Importance: Volunteering is an activity that facilitates social welfare, a sense of connection to others, and the construction of links with other people and the community.

Objective: To describe the experience of a group of people with serious mental illness (SMI) who engaged in community volunteer work.

Design: Qualitative, phenomenological study using purposeful sampling and an inductive thematic analysis.

Setting: Several mental health community centers in Madrid and Catalonia, Spain.

Participants: People with SMI engaged in community volunteer work.

Outcomes and Measures: In-depth interviews were used to collect data.

Results: Two themes, with four subthemes each, emerged from the data: (1) engaging in a meaningful occupation enhances the recovery process (subthemes: undergoing positive experiences, performing or resuming a meaningful occupation, living in the present moment, and relating with one’s social and family environment) and (2) a process of mutual support (subthemes: in helping others, you help yourself; helping others on the basis of one’s first-person experience; recover before you can help others; and role of professionals in volunteering).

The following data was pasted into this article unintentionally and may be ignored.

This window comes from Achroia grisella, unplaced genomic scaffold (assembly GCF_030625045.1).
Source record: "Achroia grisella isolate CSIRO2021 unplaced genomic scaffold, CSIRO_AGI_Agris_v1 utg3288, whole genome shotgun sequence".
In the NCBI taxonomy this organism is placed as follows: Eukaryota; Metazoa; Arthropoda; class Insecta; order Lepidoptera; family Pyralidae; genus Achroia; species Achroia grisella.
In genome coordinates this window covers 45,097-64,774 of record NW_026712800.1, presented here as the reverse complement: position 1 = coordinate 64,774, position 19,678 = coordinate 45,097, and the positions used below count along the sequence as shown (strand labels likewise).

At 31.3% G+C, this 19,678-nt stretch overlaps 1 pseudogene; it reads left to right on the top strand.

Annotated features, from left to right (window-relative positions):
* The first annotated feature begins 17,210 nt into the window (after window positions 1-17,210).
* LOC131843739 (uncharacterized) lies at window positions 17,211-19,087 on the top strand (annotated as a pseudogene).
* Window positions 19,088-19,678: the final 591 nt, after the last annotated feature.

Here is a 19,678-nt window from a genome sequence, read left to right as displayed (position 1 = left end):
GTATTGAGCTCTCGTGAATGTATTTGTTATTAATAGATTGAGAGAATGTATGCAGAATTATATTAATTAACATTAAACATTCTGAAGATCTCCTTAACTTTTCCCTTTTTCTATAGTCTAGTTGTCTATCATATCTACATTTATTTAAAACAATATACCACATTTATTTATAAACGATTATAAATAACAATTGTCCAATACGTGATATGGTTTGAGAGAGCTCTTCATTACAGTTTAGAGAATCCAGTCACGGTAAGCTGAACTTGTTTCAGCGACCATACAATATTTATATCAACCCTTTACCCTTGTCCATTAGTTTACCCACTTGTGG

Conclusions and Relevance: Volunteering is perceived as a meaningful occupation. Helping others generates a reciprocal benefit that favors the recovery process and contributes to the establishment of personal and social bonds.

What This Article Adds: This study provides a basis for understanding the potential of volunteering to be a meaningful occupation in the recovery process of people with SMI. It can help occupational therapy practitioners develop volunteer-based intervention programs that support the recovery process.

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